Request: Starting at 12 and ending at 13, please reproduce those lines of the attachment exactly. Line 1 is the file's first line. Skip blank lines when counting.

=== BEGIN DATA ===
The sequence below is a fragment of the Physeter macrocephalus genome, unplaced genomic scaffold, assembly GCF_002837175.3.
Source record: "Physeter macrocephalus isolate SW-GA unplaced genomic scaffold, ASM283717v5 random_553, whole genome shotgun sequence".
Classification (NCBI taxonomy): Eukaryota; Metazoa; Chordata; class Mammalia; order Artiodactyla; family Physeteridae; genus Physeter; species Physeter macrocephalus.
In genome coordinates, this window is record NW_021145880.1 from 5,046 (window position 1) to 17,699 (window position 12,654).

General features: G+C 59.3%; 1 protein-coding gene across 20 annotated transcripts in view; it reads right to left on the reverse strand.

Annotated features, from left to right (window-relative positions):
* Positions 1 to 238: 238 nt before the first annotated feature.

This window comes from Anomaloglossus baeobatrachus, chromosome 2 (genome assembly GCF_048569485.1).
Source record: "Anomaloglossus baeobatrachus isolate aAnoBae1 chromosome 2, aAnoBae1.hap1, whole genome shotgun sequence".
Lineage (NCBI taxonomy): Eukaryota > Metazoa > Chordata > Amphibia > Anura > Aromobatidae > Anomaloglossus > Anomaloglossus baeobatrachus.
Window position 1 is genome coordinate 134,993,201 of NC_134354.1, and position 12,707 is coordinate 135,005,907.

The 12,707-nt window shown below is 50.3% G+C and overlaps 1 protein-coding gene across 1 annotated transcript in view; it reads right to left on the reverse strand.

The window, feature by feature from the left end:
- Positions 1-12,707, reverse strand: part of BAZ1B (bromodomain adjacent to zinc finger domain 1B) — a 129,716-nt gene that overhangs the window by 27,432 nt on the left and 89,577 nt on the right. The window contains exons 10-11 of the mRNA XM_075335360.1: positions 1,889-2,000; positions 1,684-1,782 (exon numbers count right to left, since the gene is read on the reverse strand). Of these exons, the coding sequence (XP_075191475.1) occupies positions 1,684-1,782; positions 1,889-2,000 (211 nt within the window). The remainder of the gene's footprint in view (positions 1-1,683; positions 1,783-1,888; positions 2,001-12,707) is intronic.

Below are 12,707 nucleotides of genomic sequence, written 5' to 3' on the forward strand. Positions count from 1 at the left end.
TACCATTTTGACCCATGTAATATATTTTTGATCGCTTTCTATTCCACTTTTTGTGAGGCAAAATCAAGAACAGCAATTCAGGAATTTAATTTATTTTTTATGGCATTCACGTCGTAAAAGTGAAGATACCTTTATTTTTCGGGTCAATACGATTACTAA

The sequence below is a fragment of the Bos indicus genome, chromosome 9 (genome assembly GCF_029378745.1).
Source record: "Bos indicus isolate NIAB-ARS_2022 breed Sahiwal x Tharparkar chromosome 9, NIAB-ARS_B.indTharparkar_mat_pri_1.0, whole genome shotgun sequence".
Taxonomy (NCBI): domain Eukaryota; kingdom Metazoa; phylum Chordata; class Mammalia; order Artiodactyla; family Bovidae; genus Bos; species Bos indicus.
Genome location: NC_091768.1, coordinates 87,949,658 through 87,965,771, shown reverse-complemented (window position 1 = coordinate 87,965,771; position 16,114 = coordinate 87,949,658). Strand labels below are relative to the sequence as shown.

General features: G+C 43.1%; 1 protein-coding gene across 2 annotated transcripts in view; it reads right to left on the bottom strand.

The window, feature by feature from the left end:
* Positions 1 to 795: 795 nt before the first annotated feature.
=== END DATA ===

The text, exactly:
The 12,707-nt window shown below is 50.3% G+C and overlaps 1 protein-coding gene across 1 annotated transcript in view; it reads right to left on the reverse strand.

The window, feature by feature from the left end: